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L-1011 Tristar

Development of the Lockheed L-1011 Tristar began in 1966 when American Airlines announced a need for a short to medium-range, large-capacity transport. In March of 1968, production began when Lockheed received orders for their design from TWA and Eastern Airlines. Although Production was slowed when Rolls- Royce, the developer of the L1011's engines, was forced to declare bankruptcy, Lockheed managed to deliver the Tristar for operation with Eastern and TWA in 1972. The longer-range L1011-200 came in 1977 and the L1011-250, which featured larger fuel-capacity, started operations with Delta Airlines in 1986. The original version of inter-continental L1011-500 was delivered to British Airways in 1979 and the next year Pan Am put the extended wing version into service.

The L-1011 did not succeed in the market. Though the program went through development and production, Lockheed constructed only 252 of these airliners, rolling out the last in 1983. The program did not earn back its development costs; in fact, this firm sold few if any at a profit, for this company faced strong competition first from the DC-10 and later from the Boeing 767 and Airbus A-300. Hence to win further sales, Lockheed had to offer prices that were very low. The program had received over $1.7 billion at the time of the near-collapse of Rolls; the final losses, at the time of program cancellation, came to $2.5 billion. With this, Lockheed retired from the ranks of the commercial planebuilders and proceeded to make its living entirely as a military contractor.

The Lockheed L-1011 and the McDonnell Douglas DC-10 are wide-body transports in a weight class between that of the 707 and the very heavy 747. Both aircraft are powered by three high-bypass-ratio turbofan engines located in a new configuration arrangement; one engine is mounted under each wing, and the third engine is mounted at the rear of the aircraft. The L-1011 and the DC-10 were initially designed to an airline requirement for a high-capacity transport with transcontinental range, but growth versions of each are presently available with intercontinental capability. Initial flights of' both aircraft occurred in 1970. An early version of the DC-10 entered airline operation in 1971, and the L-1011 began service in 1972. Both aircraft are in wide Use throughout the world.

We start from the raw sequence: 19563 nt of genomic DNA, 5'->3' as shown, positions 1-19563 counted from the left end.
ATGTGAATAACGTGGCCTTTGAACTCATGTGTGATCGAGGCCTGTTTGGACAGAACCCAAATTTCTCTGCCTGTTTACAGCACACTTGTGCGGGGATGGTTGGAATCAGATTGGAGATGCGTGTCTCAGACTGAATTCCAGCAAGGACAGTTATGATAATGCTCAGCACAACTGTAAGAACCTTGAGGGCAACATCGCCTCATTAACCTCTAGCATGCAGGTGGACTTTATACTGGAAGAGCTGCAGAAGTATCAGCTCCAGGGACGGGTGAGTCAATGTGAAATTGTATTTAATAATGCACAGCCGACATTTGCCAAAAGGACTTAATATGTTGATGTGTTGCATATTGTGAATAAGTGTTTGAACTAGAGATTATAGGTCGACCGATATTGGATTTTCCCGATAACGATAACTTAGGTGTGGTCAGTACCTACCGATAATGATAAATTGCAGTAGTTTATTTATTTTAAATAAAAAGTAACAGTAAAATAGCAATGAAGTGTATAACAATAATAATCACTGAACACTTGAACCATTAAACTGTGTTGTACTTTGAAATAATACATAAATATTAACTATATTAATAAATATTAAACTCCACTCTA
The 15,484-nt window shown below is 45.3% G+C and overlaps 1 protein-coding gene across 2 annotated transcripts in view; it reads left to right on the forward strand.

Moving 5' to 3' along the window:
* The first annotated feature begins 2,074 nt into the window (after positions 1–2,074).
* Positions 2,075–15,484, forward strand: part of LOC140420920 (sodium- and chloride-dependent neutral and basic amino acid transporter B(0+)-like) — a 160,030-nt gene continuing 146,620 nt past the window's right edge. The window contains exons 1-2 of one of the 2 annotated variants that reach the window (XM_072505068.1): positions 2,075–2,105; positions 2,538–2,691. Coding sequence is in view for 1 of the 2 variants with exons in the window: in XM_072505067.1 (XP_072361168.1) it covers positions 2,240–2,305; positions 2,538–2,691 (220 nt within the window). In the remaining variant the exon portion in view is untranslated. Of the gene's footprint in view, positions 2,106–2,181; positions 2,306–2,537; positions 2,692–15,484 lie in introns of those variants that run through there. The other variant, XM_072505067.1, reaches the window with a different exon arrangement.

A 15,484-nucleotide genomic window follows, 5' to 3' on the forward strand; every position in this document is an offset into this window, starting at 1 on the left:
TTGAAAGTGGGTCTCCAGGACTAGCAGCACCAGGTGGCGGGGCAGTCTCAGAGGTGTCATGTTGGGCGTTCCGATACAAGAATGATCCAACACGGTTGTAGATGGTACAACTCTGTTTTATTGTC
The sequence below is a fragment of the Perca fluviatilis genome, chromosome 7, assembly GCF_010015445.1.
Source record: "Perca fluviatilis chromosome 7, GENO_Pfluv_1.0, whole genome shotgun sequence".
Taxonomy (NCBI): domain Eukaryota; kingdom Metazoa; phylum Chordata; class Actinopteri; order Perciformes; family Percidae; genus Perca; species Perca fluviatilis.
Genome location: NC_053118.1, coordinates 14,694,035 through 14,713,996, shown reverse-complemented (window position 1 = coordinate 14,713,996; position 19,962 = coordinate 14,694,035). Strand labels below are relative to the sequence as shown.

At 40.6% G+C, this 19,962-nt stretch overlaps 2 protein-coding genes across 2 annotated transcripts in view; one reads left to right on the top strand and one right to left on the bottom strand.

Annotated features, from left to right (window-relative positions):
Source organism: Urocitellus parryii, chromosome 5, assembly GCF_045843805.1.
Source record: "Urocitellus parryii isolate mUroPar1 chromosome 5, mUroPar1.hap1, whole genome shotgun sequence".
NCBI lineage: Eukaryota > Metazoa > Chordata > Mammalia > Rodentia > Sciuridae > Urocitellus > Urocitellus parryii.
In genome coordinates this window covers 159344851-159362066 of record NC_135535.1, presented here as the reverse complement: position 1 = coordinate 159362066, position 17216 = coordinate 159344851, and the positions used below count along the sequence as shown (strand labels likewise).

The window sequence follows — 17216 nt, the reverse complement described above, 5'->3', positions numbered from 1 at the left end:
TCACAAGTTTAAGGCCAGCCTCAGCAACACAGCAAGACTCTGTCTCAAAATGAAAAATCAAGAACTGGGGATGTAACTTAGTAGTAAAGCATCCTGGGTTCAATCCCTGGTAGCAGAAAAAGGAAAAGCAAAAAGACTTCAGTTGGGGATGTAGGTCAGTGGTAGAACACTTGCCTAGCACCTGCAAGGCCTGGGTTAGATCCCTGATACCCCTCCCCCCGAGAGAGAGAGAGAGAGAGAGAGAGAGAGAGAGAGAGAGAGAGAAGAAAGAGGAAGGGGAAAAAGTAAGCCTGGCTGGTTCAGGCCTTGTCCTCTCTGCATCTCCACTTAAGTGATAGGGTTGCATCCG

The L-1011 features two engines in underwing nacelles and one engine mounted on top of the fuselage forward of the swept fin, with the jet efflux below the rudder through the tail cone. The circular wide-body fuselage has low-set wings at the midway point. The swept tailplane is low set on either side of the rear fuselage below the fin. Refuelling pods are under the wings.

The three-engine configuration employed on the aircraft, in which two of the engines are located near the aircraft center of gravity, offers ail advantage in aircraft balance over an arrangement in which all three engines are mounted at the rear of the fuselage (Boeing 727, for example). Placement of two of the engines under the wing also allows the horizontal tall to be mounted in the highly desirable low position, as contrasted with the T-tall arrangement. The large lateral distance between the wing-mounted engines, however, causes larger yawing moments following loss of' power of one of these engines as compared with a similar power loss in the rear-mounted engine arrangement.

The method of mounting the rear engine is seen to be quite different on the L- 1011 and the DC-10. The L-1011 utilizes a mounting arrangement similar to that of the Boeing 727. The center engine is mounted in the aft end of the fuselage and is connected through an S-shaped duct to the large inlet mounted on top of the fuselage. In contrast, the center engine of the DC-10, including inlet and exhaust nozzle, is integrated with the fin above the fuselage. The engine efficiency resulting from this straight inlet-engine-nozzle configuration, as compared with the S-shaped duct arrangement, was thought to more than offset the structural complexity (and probable weight increase) of integrating the engine with the fin. The high performance of both aircraft, however, suggests that either method of engine installation can be made to operate successfully.

The Lockheed L-1011-200 is powered with three Rolls-Royce RB.211-524 engines of 48 000 pounds thrust each. The McDonnell Douglas DC-10-30 is powered by three General Electric CF6-50CI engines of 52 500 pounds thrust each but is also available with a version of the Pratt & Whitney JT9D engines.